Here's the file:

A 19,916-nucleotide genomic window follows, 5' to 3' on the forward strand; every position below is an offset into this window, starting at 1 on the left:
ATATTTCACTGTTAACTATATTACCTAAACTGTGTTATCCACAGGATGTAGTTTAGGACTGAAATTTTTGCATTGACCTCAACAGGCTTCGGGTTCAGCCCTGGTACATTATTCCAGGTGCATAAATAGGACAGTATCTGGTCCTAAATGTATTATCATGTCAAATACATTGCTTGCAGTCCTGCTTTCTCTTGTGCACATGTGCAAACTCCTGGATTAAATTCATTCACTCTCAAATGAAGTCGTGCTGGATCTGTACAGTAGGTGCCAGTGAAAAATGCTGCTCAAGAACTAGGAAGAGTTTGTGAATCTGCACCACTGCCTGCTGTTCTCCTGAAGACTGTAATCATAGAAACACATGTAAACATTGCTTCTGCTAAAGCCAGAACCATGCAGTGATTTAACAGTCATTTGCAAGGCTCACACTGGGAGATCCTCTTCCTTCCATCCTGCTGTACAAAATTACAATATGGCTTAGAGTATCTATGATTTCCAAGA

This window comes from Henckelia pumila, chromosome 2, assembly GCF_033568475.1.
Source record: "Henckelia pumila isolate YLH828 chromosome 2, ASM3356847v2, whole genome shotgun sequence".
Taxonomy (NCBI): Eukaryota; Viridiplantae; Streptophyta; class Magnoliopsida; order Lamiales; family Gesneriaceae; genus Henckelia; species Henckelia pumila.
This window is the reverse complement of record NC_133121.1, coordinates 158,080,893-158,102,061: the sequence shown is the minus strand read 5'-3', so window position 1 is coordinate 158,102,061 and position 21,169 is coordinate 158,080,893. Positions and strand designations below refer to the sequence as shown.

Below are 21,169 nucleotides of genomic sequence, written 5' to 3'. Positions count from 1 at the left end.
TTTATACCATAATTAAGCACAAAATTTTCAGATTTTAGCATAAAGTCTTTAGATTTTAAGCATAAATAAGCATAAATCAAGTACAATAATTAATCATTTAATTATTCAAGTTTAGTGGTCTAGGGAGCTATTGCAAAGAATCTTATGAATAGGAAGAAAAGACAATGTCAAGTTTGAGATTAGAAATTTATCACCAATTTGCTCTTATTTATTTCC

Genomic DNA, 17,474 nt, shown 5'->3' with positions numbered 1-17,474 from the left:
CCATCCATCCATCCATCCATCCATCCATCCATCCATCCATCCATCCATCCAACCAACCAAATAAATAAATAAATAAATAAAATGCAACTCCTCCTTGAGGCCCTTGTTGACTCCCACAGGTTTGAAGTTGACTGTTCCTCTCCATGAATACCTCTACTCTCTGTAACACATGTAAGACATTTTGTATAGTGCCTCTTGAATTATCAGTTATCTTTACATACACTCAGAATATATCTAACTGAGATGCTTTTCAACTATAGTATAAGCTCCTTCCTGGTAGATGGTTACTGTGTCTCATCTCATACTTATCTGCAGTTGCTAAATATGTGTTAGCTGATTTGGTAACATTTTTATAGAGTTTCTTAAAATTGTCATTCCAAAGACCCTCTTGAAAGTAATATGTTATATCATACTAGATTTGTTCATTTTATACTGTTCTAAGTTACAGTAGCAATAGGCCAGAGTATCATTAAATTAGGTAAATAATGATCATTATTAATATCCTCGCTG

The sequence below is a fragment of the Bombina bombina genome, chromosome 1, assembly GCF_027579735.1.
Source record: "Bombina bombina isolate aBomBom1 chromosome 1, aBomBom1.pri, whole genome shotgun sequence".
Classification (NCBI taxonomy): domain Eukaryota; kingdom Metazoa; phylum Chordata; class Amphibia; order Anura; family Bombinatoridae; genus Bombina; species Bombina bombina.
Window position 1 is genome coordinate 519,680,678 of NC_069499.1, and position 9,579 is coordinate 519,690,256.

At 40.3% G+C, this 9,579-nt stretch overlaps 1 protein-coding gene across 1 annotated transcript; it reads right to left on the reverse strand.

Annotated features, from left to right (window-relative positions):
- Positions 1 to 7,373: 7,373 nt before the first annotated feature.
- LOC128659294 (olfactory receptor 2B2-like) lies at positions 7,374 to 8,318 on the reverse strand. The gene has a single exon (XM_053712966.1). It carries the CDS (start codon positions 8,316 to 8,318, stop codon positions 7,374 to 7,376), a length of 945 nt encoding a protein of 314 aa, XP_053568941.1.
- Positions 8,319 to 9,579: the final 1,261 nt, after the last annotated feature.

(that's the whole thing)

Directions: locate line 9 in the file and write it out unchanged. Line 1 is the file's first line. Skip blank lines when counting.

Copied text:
Genomic DNA, 17,474 nt, shown 5'->3' with positions numbered 1-17,474 from the left: